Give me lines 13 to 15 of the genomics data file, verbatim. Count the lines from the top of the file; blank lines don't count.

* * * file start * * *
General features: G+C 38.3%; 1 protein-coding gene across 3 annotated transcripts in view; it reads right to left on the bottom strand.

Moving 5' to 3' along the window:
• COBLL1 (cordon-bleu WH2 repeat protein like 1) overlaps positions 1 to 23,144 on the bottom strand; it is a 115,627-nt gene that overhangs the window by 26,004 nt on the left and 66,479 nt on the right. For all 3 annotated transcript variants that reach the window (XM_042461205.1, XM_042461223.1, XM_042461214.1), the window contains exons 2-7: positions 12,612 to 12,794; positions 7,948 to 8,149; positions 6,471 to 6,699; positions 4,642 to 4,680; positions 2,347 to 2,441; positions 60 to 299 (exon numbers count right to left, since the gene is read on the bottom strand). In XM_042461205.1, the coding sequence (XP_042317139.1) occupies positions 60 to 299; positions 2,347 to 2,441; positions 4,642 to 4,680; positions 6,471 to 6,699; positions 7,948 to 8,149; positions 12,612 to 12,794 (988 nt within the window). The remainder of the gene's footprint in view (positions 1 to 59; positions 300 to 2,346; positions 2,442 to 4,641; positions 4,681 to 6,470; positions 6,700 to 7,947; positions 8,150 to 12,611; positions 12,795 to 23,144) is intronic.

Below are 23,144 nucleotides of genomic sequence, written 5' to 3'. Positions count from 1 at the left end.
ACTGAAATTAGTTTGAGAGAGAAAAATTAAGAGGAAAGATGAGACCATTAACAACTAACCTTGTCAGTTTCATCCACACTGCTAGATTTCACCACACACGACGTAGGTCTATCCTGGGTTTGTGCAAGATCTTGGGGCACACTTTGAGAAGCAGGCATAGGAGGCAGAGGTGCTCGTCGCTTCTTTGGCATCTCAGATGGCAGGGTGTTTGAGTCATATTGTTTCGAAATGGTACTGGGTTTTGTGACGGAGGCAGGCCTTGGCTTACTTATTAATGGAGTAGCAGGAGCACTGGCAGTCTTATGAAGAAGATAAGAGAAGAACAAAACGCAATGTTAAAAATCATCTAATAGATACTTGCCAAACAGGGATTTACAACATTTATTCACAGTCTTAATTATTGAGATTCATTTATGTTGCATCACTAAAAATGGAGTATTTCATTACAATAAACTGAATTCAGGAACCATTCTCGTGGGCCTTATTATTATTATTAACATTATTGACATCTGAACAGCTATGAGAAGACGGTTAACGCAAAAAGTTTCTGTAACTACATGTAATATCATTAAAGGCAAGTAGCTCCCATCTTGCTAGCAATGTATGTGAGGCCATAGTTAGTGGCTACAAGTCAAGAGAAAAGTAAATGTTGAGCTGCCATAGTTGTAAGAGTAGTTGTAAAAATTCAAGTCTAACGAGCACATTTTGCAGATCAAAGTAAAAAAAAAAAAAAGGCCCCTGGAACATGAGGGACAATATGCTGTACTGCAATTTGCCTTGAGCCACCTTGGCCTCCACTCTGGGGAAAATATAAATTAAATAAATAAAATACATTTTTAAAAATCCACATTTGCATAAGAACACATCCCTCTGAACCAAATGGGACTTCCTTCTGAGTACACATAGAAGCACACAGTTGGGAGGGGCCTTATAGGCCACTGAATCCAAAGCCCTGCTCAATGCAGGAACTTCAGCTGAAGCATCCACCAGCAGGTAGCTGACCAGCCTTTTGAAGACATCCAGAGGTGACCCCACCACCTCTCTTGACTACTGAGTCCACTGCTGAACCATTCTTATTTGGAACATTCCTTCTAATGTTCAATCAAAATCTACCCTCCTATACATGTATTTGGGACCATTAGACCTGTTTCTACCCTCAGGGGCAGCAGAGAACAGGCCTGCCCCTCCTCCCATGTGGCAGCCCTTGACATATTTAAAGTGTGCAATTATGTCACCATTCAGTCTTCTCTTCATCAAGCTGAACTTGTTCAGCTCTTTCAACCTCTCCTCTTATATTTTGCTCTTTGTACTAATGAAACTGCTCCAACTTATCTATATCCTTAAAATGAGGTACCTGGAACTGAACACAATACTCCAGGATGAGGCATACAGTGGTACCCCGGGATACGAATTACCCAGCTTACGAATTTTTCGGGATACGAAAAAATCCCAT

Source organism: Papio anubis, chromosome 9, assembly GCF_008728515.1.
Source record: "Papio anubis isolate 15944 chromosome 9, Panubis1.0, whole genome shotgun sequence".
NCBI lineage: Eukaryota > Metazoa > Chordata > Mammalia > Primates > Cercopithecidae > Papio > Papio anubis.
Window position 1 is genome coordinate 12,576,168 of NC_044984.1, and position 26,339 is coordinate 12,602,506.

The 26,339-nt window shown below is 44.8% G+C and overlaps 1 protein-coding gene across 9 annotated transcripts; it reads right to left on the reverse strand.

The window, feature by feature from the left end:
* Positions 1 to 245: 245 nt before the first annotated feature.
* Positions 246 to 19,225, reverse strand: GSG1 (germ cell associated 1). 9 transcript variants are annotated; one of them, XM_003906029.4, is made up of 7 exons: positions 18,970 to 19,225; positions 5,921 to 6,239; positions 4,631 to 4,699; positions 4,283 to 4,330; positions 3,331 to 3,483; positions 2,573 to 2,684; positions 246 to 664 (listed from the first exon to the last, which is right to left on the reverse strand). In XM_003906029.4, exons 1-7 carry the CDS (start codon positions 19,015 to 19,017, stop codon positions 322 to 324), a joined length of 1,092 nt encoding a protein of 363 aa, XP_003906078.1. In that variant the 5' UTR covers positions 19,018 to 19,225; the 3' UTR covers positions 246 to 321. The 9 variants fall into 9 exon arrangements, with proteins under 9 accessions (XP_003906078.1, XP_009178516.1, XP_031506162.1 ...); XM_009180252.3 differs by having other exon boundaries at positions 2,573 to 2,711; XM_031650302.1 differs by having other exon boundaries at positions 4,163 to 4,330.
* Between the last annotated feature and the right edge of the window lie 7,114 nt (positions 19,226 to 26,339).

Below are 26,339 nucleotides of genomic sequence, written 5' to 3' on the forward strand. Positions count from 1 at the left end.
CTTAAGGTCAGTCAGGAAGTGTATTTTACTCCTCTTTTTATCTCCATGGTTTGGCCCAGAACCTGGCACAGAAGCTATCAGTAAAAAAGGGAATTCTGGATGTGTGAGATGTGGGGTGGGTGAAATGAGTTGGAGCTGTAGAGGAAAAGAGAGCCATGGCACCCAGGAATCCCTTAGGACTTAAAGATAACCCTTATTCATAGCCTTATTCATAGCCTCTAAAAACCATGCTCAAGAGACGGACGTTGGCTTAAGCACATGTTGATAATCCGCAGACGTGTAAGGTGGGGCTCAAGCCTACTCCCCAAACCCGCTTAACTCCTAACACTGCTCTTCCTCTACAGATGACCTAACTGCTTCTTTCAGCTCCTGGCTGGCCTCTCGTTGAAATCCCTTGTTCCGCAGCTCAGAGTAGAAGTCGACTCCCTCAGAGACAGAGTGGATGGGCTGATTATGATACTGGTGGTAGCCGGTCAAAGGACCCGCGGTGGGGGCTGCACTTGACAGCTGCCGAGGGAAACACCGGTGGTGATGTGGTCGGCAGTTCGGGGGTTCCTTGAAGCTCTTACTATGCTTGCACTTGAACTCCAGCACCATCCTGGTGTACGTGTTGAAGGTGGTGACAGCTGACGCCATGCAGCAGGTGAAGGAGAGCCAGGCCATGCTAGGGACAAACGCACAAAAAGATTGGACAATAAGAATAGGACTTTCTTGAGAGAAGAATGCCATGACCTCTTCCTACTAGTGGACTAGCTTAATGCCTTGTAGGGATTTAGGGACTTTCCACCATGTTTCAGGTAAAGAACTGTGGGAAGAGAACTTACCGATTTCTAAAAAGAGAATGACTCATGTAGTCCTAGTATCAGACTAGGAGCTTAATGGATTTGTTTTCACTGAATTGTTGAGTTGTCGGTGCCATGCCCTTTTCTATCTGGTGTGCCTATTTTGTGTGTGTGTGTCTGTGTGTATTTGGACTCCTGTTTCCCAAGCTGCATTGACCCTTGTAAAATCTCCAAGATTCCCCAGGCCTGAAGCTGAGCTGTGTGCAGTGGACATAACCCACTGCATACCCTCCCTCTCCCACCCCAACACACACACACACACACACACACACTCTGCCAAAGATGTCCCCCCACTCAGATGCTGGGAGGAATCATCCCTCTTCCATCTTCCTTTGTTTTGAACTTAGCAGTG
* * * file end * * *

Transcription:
* Positions 246 to 19,225, reverse strand: GSG1 (germ cell associated 1). 9 transcript variants are annotated; one of them, XM_003906029.4, is made up of 7 exons: positions 18,970 to 19,225; positions 5,921 to 6,239; positions 4,631 to 4,699; positions 4,283 to 4,330; positions 3,331 to 3,483; positions 2,573 to 2,684; positions 246 to 664 (listed from the first exon to the last, which is right to left on the reverse strand). In XM_003906029.4, exons 1-7 carry the CDS (start codon positions 19,015 to 19,017, stop codon positions 322 to 324), a joined length of 1,092 nt encoding a protein of 363 aa, XP_003906078.1. In that variant the 5' UTR covers positions 19,018 to 19,225; the 3' UTR covers positions 246 to 321. The 9 variants fall into 9 exon arrangements, with proteins under 9 accessions (XP_003906078.1, XP_009178516.1, XP_031506162.1 ...); XM_009180252.3 differs by having other exon boundaries at positions 2,573 to 2,711; XM_031650302.1 differs by having other exon boundaries at positions 4,163 to 4,330.
* Between the last annotated feature and the right edge of the window lie 7,114 nt (positions 19,226 to 26,339).

Below are 26,339 nucleotides of genomic sequence, written 5' to 3' on the forward strand. Positions count from 1 at the left end.